Tricks and Fixes

I used to have a Suzuki Folkmaster (that was one of the only brands the store sold) in the key of F, and I agree with everyone who says it’s very shrill.
But I also bought a G and that quickly became my favourite key

Now that I’ve switched to Lee Oskars I got the C, and another G, and a D which is a tone higher than the C, and it doesn’t sound unpleasant at all, as for getting a few F, I’m going to prefer the low F for now

It’s interesting if reed thickness affect the bending, I personally thought LOs were easier to learn bends on than SFs, but that’s just me

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Hi @HarpinBobbyMcB,

In case you have not yet translated the blog given by Astrid @AstridHandbikebee63, the standard sequence for 10-hole diatonic harmonica tunings is, from low to high:

G, Ab, A, Bb, B, C, Db, D, Eb, E, F

Any good harp company that makes a harp that is tuned lower than the G will list it as “Low F” or “Low E” or “Low Eb” etc. In the same way they will list the harps that are tuned higher than the F as “High G” or whatever. Sometimes I have seen F# and High F# listed, but I think that they are both the same, but since that tuning is not very common I cannot say for sure.

Regards,
– Slim :sunglasses:

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Thanks @AstridHandbikebee63, @Vibe and @Slim

The article in German is amazing!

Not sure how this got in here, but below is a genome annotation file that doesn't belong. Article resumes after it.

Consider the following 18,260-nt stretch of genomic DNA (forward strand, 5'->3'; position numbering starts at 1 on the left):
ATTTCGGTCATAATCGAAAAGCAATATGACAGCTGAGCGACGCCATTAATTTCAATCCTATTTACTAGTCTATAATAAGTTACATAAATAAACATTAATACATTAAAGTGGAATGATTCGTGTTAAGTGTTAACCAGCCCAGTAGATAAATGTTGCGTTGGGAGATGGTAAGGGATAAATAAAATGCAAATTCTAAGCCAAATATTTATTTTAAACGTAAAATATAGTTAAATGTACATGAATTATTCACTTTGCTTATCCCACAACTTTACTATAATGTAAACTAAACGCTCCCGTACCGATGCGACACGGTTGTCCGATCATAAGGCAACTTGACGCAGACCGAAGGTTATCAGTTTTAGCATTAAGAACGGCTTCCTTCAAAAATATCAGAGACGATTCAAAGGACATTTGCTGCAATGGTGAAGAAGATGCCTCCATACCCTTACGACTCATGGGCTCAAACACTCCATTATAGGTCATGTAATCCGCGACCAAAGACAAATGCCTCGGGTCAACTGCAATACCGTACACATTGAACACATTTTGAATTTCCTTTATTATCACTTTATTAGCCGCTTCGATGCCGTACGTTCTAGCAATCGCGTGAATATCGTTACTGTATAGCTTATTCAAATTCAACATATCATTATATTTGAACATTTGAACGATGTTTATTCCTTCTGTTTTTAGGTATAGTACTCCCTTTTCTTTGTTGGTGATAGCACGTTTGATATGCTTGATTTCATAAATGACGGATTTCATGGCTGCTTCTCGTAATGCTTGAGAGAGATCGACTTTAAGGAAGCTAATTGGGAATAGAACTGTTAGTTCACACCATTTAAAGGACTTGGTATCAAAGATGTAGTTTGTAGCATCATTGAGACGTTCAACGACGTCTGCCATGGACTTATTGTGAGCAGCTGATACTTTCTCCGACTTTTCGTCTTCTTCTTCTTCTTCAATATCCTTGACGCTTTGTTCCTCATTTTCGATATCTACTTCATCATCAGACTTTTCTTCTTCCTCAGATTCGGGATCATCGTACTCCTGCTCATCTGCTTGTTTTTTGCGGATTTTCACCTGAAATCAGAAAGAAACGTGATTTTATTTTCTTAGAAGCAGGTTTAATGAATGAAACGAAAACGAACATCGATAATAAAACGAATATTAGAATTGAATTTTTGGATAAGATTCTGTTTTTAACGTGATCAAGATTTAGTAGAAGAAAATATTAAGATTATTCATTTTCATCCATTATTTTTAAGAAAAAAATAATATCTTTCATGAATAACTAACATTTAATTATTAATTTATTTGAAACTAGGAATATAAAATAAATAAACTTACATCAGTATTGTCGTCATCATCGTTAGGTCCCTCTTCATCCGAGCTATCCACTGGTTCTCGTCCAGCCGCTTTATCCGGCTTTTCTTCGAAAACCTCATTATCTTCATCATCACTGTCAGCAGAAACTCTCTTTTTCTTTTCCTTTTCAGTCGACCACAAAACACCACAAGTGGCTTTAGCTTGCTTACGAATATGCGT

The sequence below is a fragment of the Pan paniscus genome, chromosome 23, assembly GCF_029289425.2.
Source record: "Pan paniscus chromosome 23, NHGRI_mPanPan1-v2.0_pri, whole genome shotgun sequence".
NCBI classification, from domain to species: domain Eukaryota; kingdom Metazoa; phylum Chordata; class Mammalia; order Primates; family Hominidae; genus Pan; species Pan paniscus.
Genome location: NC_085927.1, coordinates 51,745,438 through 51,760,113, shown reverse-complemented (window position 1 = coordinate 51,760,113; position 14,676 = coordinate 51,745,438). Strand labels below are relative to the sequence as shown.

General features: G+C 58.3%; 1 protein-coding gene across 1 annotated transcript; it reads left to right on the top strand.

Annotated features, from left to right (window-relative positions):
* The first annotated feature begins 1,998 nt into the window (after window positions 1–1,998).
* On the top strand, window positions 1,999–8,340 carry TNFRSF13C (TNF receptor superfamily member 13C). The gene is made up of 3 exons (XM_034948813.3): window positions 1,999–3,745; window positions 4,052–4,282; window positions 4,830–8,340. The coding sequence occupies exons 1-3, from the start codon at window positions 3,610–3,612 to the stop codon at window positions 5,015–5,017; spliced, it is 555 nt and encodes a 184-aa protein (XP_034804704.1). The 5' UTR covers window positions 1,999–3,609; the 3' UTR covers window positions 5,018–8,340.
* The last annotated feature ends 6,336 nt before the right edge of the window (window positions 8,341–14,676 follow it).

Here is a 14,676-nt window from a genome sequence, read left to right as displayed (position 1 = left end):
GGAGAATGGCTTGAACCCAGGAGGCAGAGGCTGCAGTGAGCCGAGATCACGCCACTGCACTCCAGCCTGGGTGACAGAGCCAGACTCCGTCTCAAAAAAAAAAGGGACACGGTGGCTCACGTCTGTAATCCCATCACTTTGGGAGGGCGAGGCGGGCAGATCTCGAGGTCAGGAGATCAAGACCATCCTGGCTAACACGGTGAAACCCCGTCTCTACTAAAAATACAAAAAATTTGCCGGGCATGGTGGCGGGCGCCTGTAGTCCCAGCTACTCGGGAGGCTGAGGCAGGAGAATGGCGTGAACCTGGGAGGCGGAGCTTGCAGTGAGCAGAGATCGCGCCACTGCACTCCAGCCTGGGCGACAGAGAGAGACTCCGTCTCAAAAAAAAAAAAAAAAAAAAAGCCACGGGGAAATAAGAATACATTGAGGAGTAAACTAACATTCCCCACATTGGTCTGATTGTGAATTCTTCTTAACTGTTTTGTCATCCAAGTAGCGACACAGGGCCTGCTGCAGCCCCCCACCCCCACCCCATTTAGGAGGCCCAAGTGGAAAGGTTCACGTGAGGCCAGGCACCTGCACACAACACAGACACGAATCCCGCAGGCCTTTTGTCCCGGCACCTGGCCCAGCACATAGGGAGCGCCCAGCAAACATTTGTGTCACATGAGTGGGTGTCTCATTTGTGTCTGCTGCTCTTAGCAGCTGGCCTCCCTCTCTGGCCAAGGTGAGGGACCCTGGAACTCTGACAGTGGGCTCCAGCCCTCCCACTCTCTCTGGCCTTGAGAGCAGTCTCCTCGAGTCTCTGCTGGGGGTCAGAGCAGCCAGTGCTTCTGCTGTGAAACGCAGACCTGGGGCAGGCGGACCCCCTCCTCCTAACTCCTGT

Amazing how modern technology can translate it in a heartbeat!

I am beginning to see the light… I love how the article goes into the different uses and applications for the different keys.

Since I’m not thinking of playing with a band anytime soon, I think I’ll stick with trying a couple of upgraded harps.

Meanwhile my Blue Blazer will have to pick up the slack until I can get them :wink:

I’m actually finding it challenging to find workarounds to fill the space of the missing 4 draw on certain songs and going up or down an octave is proving to be good practice when my workarounds don’t work :joy:

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Does anyone know if the LO reeds are thinner?

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I’d take a LO over a SF any day.

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I’m thinking standard lowest key is F#. The High F# and High G are higher than I really enjoy playing. The F harp can be very satisfying though. As in Take the Long Way Home by Supertramp.

Rock on,
Luke

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You are probably correct, Luke @Luke – I have never looked into the offerings for any F# harmonicas. :grinning: I doubt that I will ever have the need to get/use one. :musical_note:

Ciao,
– Slim

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Same here, @Luke they just feel better to play on

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Hi Luke @Luke,